How I Got AWS Certified While Having a Life

Get certified in X months articles are crap

Last month I attained my AWS Solution Architect Associate Certification(CSAA). It’s the first certification of my IT career and I’ve learned a lot from the whole experience. When researching the certification I came across a ton of articles talking about how to get it in a few months. I bought into these articles and began my studying thinking that I would finish in three months tops. What I’ve learned is that those articles are hyper misleading. Can you get your CSAA in a month or two? Sure, but don’t expect to do anything outside of work and study. I want to share my thoughts on how us mortal humans can get certified while working a 9–5(or longer) job, having a family, and keeping our pets happy. I linked my badge to prove not only is this possible but I did it.

Know your numbers

The best way to maintain your lifestyle and get certified is to look at how much time you can commit to studying. AWS recommends around 80–120 hours of studying. Consider how many days and how many hours a day you can study. When figuring this out low ball yourself. It’s easy to think you can study 7 days a week but when you’re knee-deep in DynamoDB documentation on batch put calls memory limits you will regret being ambitious on your time estimate. I fell for this trap and was ambitious with my estimate on how much time I could study a day. My bravado ended up burning me out on studying. I pushed my exam date by about two weeks to take some time off and recover before my last big push of studying.

books by Sharon McCutcheon on Unsplash

Photo by Sharon McCutcheon on Unsplash

I’ve found that the 80–120 hour estimate by Amazon is very accurate. I spent 100 hours studying for the exam and it wasn’t until around 80 hours that I began to feel comfortable with the material. Other friends that have taken the exam have also been around this time range. You might be able to take the exam before 80 hours but these numbers come from Amazon, the makers of the exam. I would plan to follow their advice then pat yourself on the back if you manage to pass the exam under 80 hours. I got it into my mind that I would be ready to take the exam around 60 hours and became discouraged when I hit 60 hours and realized I was nowhere near ready. Avoid this situation by being realistic and expect to spend the recommended time studying.

Know you experience

Make sure to consider how much time you have spent using AWS. I came in with little experience and had to spend about 20 hours ramping up and learning the basics. If you’re more comfortable with AWS I would still plan to study for 80–120 hours. Outside of saving yourself a little study time there is no need to know AWS before you begin studying. Any respectable course should start with basics before getting into complex things.

There are things that most people are unlikely to have experience with that will show up in studying. Have you ever migrated a data warehouse from on-premise to the cloud? Most people haven’t either but that doesn’t mean you should go do that before taking the exam. There is no single thing you can do that will give you a distinct advantage before studying for the CSAA exam. Having experience in AWS will help but don’t let that stop you from getting certified. The important part is pacing yourself so that you learn it all and don’t burn out while doing so.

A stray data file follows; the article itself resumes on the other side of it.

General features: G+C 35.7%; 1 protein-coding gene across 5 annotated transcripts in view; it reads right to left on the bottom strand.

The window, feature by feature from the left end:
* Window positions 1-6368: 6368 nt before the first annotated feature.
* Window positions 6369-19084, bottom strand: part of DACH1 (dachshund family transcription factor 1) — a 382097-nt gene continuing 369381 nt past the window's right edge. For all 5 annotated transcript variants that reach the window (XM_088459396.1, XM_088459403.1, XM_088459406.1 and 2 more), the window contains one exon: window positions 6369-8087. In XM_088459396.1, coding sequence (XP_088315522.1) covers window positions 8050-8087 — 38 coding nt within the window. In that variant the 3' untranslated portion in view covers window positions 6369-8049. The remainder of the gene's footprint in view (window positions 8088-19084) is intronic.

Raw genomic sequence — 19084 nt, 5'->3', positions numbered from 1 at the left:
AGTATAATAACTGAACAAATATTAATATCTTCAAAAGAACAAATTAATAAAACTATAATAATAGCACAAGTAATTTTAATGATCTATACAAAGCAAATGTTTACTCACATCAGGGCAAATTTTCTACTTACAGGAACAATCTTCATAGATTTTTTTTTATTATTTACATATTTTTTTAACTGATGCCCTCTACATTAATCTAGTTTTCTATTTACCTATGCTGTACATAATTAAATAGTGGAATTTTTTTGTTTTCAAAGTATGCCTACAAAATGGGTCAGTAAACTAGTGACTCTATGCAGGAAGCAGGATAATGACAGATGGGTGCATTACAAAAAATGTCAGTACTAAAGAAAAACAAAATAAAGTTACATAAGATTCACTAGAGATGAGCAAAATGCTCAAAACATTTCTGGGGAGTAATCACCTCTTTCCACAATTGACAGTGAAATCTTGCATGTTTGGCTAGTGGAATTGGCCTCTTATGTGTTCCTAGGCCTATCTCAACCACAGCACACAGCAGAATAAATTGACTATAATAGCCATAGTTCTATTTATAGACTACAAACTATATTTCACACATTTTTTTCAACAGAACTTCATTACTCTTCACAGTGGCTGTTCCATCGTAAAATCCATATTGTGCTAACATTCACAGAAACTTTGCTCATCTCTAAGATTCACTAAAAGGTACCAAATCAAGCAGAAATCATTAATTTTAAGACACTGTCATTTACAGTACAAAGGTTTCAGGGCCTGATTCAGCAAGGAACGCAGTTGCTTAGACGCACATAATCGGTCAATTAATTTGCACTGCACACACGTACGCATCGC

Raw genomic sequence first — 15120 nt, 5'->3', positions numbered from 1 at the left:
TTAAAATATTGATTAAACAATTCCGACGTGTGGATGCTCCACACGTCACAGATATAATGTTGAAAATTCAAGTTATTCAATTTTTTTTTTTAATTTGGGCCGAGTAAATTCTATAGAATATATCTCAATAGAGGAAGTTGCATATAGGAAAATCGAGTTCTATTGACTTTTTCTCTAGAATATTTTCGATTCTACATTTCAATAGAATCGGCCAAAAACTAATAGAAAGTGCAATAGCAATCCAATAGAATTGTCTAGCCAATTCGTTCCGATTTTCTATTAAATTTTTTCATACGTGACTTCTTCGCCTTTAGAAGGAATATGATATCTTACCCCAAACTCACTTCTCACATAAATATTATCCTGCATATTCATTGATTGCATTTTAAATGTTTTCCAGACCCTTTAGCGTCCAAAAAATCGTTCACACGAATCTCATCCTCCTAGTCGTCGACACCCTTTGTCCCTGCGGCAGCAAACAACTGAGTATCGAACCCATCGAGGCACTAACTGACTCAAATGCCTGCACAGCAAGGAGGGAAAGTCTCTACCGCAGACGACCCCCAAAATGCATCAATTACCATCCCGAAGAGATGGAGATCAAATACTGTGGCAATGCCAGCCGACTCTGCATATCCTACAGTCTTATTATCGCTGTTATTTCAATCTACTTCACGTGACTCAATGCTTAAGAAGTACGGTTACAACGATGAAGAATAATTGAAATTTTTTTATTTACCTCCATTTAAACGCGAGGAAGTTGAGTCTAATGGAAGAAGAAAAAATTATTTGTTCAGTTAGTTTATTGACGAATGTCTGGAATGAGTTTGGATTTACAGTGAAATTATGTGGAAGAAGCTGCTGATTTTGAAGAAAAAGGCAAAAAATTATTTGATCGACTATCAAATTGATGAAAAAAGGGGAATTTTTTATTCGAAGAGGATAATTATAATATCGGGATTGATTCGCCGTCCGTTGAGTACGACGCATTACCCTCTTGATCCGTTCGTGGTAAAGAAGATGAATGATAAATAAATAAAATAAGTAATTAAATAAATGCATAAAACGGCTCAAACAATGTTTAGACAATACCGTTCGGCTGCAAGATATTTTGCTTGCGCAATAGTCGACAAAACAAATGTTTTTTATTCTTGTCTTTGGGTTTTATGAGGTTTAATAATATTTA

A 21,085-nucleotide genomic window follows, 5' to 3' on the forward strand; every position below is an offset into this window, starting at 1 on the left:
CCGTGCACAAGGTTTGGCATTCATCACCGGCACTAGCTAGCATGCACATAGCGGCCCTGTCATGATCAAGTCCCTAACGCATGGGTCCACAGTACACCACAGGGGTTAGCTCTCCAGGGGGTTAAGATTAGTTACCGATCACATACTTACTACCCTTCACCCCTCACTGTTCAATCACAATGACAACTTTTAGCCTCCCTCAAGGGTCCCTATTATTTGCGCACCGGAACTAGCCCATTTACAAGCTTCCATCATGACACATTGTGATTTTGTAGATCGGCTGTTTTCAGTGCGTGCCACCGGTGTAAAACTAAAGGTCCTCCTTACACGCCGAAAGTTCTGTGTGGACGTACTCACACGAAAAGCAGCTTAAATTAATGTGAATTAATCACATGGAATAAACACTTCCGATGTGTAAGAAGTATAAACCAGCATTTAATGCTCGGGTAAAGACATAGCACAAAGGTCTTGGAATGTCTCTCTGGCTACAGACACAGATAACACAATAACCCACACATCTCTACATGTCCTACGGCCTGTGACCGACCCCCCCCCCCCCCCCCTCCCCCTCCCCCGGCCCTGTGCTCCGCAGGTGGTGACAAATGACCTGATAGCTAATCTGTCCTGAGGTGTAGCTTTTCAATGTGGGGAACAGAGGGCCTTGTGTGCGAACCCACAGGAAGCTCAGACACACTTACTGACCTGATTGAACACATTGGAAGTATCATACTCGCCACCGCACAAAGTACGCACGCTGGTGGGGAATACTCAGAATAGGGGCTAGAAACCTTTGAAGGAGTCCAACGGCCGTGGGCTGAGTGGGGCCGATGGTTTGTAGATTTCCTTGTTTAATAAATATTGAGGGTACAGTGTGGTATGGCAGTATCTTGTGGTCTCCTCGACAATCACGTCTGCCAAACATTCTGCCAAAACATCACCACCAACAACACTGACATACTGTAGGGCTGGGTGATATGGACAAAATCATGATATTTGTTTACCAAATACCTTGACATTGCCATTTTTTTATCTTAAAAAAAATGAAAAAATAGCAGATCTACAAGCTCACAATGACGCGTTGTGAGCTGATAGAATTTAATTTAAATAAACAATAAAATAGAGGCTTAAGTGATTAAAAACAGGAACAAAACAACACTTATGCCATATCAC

person running

Photo by Greg Rosenke on Unsplash

The most helpful pacing tool I found was using a Pomodoro timer on my phone. It allowed me to track my study time and give myself breaks when needed. You don’t have to use the Pomodoro technique but I do recommend keeping track of time spent studying. It always gave me a feeling of accomplishment seeing how long I had spent studying. Seeing the time invested encouraged me to think back to how much I had learned 10, 20, and 30 hours ago.

Immerse yourself in the cloud

I spend a decent amount of time at my job working on serverless and those questions were easier on the exam. The CSAA exam does a great job of having questions based on real-world scenarios and the best way to prep for that is to have faced similar scenarios to those. If you have a chance to use AWS at work I encourage doing so. Using AWS at work will save you some time that you would otherwise have to spend studying after work.

cloud in the sky

Photo byC Dustin on Unsplash

If you cant get AWS exposure at work check out local or remote AWS meetups. I found a local meet up in Charlotte that meets once a month. It gave me good exposure to how AWS is being used and exposed me to services that I may not have studied. Don’t forget the whole point of getting certified is to gain knowledge to help you, not to have a badge you can show off. Going to monthly meetups was a good reminder of that for me.

I recommend waiting to try out anything you learn until after you pass the CSAA exam. At the start of my studying, I decided to try out a few things I had learned and built a small website. That small website ended up eating into hours that I could have been studying or spending with family. I came away from it not having gained any more knowledge on AWS. I found myself always wanting to try out some of the services I was learning about but those services will still be there after the exam.


At the end of the day, the CSAA exam is a grind no matter how you approach it, but it doesn’t have to be an all-consuming grind. Figure out how many hours a day you are willing to study. Work backward from the 80–120 hours to set an easy pace that will get you certified and allow you to keep living your normal life. This is a marathon, not a sprint the CSAA exam isn’t going anywhere there is no rush. Save your money and your social life, study slow but consistently, and then take the exam once instead of trying to sprint to the end and struggle through the exam.